If granted, the Federal el exemption is valid for CMV operation within the United States and does not exempt the applicant from foreign requirements, such as Canada and Mexico.
If the Applicant Does Not Meet Eligibility Criteria
If the FMCSA determines that the applicant does not meet program eligibility criteria, a decision letter will be mailed directly to the applicant outlining the reason that the Agency is unable to grant the exemption from the Federal diabetes standard.
How Long Does the Process Take?
The FMCSA is required to complete the application process within 180 days from the date all required information is submitted by the applicant.
What Is Required of the Driver After an Exemption Is Granted?
The exemption certificate and requirements are sent to the exempted applicant by certified mail. The FMCSA can issue an exemption for a maximum of 2 years. Quarterly and annual medical monitoring and reporting are conditions of the exemption from the Federal diabetes standard of 49 CFR 391.41(b)(3). The driver will receive the necessary forms from the FMCSA and will be responsible for compliance. Additionally, the driver is required to reapply for renewal every two years, and, as with monitoring, the responsibility of reapplication rests with the driver. The driver must have yearly medical re-certification examinations.
If you have questions related to the application process outlined in this document, please call 703-448-3094.
Elaine M. Papp, RN MSN COHN-S CM Division Chief, Medical Programs
Do I need a DOT physical? Do I need a to have a DOT physical even if my combined GVWR is under 26,000 pounds.
This is a question I am frequently asked and the answer is YES!! If your combined GVWR is over 10,000 pounds, before you start operations you must pass a physical and get your DOT Physical card.
Here are the specific requirements for Medical Certification:
In the interest of public safety on the highways, Federal Motor Carrier Safety Administration (FMCSA) regulations require interstate commercial drivers to be medically fit to operate their vehicles safely and competently. You are required to have a physical exam and carry a U.S. Department of Transportation (DOT) medical certificate if you operate a motor vehicle with a gross vehicle weight rating (GVWR) or gross combination weight rating (GCWR) or gross vehicle weight (GVW) or gross combination weight (GCW) of 4,536 kilograms (10,001 pounds) or more in interstate commerce.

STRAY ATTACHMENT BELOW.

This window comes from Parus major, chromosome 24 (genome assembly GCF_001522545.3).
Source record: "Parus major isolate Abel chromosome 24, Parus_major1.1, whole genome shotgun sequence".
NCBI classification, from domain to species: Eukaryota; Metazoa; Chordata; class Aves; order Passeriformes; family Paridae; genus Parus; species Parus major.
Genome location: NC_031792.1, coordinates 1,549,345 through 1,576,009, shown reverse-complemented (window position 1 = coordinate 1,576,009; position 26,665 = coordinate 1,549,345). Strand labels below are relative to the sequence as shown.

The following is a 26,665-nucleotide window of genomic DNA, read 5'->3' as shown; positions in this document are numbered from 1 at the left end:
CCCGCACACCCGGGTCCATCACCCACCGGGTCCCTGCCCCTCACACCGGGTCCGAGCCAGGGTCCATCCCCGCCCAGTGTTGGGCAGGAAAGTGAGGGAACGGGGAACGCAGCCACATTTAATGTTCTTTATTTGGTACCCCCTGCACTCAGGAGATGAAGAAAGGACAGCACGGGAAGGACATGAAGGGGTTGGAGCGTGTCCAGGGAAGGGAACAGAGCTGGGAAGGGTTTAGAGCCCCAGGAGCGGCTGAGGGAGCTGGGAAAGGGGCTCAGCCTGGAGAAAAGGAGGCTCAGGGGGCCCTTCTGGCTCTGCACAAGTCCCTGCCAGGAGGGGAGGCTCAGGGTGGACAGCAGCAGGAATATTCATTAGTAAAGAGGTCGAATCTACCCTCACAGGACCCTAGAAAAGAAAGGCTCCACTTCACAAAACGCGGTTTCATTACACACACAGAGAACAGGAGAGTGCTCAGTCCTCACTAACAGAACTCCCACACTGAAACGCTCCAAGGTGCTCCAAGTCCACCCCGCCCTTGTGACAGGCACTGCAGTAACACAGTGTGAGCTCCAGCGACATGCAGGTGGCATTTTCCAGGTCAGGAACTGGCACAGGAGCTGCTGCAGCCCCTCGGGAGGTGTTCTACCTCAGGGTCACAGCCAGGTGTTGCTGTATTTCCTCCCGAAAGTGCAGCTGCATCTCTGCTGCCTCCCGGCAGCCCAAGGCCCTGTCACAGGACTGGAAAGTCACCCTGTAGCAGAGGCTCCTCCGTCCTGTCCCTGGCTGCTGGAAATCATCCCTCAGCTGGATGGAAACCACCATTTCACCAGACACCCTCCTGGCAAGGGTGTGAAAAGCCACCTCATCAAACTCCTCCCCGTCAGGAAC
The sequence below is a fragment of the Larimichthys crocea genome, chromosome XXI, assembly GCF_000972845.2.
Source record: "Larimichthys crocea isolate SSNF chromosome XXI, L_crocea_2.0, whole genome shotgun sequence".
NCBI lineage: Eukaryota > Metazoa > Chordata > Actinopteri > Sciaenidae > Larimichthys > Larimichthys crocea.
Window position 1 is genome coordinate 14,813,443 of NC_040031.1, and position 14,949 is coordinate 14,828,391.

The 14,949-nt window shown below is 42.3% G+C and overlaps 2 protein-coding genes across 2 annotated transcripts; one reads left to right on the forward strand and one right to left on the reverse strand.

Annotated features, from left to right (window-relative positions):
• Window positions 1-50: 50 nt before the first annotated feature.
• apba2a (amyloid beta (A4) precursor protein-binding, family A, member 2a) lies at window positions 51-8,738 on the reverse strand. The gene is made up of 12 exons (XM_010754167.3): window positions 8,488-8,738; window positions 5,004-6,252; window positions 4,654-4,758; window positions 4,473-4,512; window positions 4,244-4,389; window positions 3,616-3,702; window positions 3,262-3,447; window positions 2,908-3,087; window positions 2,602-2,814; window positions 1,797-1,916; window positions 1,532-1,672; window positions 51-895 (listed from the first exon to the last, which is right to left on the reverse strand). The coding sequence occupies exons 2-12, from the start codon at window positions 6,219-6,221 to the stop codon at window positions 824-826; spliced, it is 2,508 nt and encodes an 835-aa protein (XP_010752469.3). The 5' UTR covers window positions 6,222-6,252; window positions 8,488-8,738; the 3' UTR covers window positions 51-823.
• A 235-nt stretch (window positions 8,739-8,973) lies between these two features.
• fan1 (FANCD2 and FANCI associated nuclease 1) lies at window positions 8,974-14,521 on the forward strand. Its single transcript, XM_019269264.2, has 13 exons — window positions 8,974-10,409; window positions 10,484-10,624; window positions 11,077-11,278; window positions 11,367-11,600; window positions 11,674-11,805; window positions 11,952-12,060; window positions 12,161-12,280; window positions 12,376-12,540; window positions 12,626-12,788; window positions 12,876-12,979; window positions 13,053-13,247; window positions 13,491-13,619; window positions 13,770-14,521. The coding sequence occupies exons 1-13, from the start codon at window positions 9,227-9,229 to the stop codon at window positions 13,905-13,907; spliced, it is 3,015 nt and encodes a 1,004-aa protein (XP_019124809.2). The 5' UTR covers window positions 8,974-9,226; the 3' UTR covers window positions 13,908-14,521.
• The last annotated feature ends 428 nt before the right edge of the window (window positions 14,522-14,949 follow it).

Part time hot shotting. Justin, from Texas sent this question in: "I'm wanting to do some hot shot driving. What I'd like to do is buy a one ton truck and trailer and do some hot shotting on the side. Say, hauling under 10,000 pounds per load. I already have a truck in mind to purchase and am wondering how to get started."
Justin, If you are going to do this, I would suggest that you consider handling Intrastate freight only and look for companies in and around your home base for business. I would not buy a truck without having some potential customers lined up first. I really don't think it is practical to try to do this on a part time basis and expect to handle Interstate freight because the insurance costs will make it impractical. It just doesn't lend itself to part time work. I also question the wisdom of even doing it locally on a part time basis. I don't know how you can maintain any customer base and only be available part time.
What exactly is "Hot Shot" courier service? Hello Fellow Couriers, I was wondering if anyone could answer a question for me. I currently live in Florida and have been a courier for a number of years both in Florida and the Midwest. My wife and I are considering a move to Houston and I have been looking at a number of advertisements for couriers in the Houston metro area. One ad I saw recently was from a company called Transnet which was asking for IC couriers. At the bottom of the ad they stipulated that all applicants needed, "verifiable 'Hot Shot' Courier service experience in all areas of Houston". What exactly is "Hot Shot" courier service and where would I go to get it? Is it a certification the State of Texas requires? Montgomery from Florida